In his book e-Topia, William Mitchell relates the increasing value of shared experience to the isolating nature of electronic or online virtual worlds. "In conducting our daily transactions, we will find ourselves constantly considering the benefits of the different grades of presence that are now available to us, and weighing these against the costs," he writes. Being in the same place at the same time as a live performance, music fans appear to have decided, is the rarest and most precious presence of all.

Posted by: John Stoehr at August 16, 2007 11:58 AM

The "Peppermint Creek" company sounds very strong and forward-looking. And emphasizing connection, community and authenticity (Come See The Anti-Britney! Actors Who Can Really Act and Singers Who Can Really Sing!) seems like a good card for the arts to play in drawing Gen X in.

Sorry to always be harping on money, but the question facing groups like Peppermint Creek is whether they will seek, and their X-generation audiences will ante up, the bucks to support the creation of strong new work.

It's one thing to do well-chosen revivals; the expense becomes very high when you're talking about supporting the developmental theater that led to the creation of many of the shows the Peppermint people are programming, even a solo piece such as "I Am My Own Wife."

How fully will Gen X support the arts? It may find community and connection in the live experience, but it's the Greatest Generation's surviving old folks (and the dead ones' estates) and the graying Boomers who are paying the freight for first productions in big regional theaters that need to charge $30-plus a ticket to make their nut, and are tearing their hair out over how to get Gen X into the seats and onto the donor rolls.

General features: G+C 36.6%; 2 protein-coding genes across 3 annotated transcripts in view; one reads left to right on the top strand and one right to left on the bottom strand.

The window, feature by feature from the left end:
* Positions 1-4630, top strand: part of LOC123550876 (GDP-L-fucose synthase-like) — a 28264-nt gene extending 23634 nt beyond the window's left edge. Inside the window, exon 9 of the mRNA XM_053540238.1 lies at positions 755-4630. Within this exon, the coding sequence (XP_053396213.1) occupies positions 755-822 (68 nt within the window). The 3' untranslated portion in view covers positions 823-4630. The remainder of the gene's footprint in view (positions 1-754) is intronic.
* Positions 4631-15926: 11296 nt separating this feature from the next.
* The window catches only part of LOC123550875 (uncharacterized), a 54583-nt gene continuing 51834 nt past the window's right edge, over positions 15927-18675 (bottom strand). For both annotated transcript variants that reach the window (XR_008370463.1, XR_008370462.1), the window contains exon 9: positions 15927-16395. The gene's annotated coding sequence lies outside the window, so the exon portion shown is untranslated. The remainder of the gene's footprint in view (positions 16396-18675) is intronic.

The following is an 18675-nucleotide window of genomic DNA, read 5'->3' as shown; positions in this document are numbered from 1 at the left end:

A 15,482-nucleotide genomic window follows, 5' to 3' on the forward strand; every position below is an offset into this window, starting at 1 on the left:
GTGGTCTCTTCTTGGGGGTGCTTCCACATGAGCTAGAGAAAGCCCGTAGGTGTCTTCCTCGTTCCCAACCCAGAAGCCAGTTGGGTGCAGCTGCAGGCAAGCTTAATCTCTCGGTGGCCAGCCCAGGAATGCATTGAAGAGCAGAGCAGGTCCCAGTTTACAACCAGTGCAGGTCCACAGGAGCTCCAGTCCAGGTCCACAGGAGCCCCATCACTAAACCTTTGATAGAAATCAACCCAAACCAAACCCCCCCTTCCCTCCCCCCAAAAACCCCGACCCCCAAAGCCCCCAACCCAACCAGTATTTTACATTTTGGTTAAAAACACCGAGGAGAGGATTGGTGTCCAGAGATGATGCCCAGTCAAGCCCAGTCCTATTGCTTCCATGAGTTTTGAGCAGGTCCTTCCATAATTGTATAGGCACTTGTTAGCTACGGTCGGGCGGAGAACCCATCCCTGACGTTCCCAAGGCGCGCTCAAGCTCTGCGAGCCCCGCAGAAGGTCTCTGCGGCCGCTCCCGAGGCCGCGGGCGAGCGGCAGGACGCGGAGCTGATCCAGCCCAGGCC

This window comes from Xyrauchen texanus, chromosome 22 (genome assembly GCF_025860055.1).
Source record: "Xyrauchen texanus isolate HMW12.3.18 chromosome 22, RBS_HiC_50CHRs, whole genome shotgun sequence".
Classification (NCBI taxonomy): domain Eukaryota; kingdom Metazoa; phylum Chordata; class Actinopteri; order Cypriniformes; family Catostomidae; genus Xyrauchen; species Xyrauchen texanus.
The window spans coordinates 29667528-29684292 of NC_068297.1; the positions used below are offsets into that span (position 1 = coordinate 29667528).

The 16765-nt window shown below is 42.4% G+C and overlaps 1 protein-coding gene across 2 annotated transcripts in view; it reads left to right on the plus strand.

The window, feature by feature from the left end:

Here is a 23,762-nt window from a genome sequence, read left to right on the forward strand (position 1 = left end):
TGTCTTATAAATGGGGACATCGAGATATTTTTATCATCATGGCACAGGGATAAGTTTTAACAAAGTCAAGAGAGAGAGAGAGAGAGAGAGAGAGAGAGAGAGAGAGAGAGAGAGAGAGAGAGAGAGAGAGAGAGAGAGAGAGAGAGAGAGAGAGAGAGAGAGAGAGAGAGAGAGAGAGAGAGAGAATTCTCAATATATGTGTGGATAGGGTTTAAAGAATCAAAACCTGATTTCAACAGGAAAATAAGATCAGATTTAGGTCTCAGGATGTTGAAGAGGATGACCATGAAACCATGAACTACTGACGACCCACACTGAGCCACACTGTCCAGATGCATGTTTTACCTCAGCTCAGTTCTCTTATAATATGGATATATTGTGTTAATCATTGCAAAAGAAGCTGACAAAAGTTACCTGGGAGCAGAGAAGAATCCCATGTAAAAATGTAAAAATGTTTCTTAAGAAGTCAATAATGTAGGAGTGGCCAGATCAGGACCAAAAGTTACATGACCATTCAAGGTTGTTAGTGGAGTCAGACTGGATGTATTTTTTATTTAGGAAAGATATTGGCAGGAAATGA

Also, the generation of Authenticity has, in my experience, a tendency to falsely divide art into "commercial," "corporate" or "mainstream" works (and organizations) that are inherently suspect, and those imbued with an "alternative" or "independent" spirit that makes them inherently worthy.

Boomers who grew up with the Beatles, the band that aspired from the start and without apology to be "the toppermost of the poppermost," have no such damaging illusion, and are willing to recognize that talent is talent, and therefore worth supporting in ambitious, non-niche companies that one month might be offering LaBute, Sondheim or Kushner, and the next a Neil Simon revival or a big, Broadway-minded musical.

Will enough Gen Xers come to realize that organized arts means balance and compromise, that not every show can be challenging, that some have to be crowd-pleasers that, one hopes, are still artistically defensible and consistent with the company's mission?

Either Gen X has to sign on to supporting institutions not of its own creation (and therefore suspect?) or find a new and better way to give the performing arts a sound and sustainable business infrastructure.

Either way, there's a critical mass of money that needs to be accumulated in order to stoke and maintain a chain reaction of creativity. Clearly, live performance is going to remain a quaint "old media" minority niche in a tech-driven world, but that doesn't mean it can't occupy a large, lively and well-supported niche as opposed to one that's a dank and musty antiquarium. Your choice, Gen Xers, especially you with the bucks.

Posted by: Mike Boehm at August 16, 2007 2:39 PM

I don't want to pull this thread too far away from Bridgette's original point, but I thought this might be an appropriate spot to link back to some older posts (before Flyover was on ArtsJournal--hence the weird formatting from the conversion) that touched on generational issues: one I did called "The Kids are Alright" and a follow-up by John called "The Kids are Alright, an Addendum."